20man: Here's my top three for both:
- WR Marvin Jones Jr.
- DE Kerry Hyder
- S Glover Quin
Disappointing so far:
- WR Golden Tate
- G Laken Tomlinson
- LB DeAndre Levy (because of the quad injury)
The good news for the latter three is that the season is only a quarter way through, and there's still plenty of time to come on strong and make a bigger impact.
20man: Being a head coach and coordinator are two very different jobs in the NFL, David.
A coordinator is afforded a single focus, and deals with just his players, which is half the team.
The head coach is in charge of the whole show – offense, defense and special teams. He manages the schedule and has to delegate responsibilities. He deals with all the Type-A personalities on a football team. He has to be a real leader. He's the one in front of the team in the meeting room. It's his message that has to resinate with the team. He's also typically the spokesman for the team. He's in front of the media every day. The coordinators talk once a week.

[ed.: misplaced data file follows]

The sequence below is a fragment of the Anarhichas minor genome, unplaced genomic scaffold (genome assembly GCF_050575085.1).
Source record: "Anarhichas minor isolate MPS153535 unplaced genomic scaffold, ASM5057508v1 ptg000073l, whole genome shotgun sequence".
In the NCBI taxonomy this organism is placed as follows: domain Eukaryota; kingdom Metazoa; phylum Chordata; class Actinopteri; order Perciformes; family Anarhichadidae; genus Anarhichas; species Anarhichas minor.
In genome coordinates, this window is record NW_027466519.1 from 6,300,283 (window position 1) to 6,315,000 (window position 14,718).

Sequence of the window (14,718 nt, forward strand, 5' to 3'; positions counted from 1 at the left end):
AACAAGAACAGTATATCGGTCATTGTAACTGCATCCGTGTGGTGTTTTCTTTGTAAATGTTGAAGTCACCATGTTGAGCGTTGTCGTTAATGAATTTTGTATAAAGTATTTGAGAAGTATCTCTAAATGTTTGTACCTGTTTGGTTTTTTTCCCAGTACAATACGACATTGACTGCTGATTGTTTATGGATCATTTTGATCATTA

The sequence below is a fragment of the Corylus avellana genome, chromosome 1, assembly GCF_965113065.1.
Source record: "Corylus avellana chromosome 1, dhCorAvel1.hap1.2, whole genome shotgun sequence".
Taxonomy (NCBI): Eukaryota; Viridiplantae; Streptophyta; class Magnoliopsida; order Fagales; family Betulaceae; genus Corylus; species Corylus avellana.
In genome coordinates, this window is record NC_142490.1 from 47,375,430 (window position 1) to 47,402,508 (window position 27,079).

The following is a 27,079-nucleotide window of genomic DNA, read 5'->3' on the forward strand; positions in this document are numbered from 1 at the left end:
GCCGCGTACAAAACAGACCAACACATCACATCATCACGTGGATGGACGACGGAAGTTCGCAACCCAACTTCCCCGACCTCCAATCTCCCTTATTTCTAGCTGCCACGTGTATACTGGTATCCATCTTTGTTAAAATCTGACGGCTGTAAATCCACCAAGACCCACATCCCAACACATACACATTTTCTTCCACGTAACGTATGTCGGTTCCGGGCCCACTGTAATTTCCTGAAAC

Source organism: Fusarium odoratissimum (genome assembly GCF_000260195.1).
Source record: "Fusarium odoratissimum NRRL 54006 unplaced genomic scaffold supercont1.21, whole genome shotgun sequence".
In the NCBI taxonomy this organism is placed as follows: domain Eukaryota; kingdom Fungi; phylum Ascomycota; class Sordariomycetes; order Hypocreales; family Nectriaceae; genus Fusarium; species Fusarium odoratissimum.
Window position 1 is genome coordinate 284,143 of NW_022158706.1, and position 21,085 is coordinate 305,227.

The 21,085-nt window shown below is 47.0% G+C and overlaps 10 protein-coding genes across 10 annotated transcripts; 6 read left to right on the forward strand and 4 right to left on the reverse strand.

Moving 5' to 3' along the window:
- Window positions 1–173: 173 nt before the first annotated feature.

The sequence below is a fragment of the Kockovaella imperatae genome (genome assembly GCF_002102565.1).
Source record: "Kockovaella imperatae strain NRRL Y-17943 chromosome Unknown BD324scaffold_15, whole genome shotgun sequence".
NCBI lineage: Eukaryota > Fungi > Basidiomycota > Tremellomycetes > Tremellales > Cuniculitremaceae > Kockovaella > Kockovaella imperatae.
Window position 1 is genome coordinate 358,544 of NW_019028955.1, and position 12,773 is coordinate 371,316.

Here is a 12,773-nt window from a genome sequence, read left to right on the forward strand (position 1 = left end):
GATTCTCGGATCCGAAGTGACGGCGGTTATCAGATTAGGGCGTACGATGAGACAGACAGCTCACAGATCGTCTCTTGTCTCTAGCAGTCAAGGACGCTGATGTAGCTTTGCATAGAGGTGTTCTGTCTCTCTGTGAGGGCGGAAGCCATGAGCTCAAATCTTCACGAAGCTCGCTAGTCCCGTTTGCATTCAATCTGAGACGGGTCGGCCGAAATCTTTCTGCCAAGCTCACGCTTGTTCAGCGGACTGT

Jim Schwartz has proven he's a terrific defensive coordinator. The Eagles rank third in the NFL in total defense (274.3 ypg) and first in scoring defense (9.0 ppg), after ranking 30th in total defense last year.
As a head coach, he just wasn't as effective as he's been as a coordinator.
20man: Honestly, I thought they'd be 3-1 with wins over Tennessee and Chicago, and their season would then go one of two ways depending on this upcoming three-game home stretch.
At 1-3, this stretch against Philadelphia, Los Angeles and Washington at home is critical with consecutive road games at Houston and Minnesota looming afterward.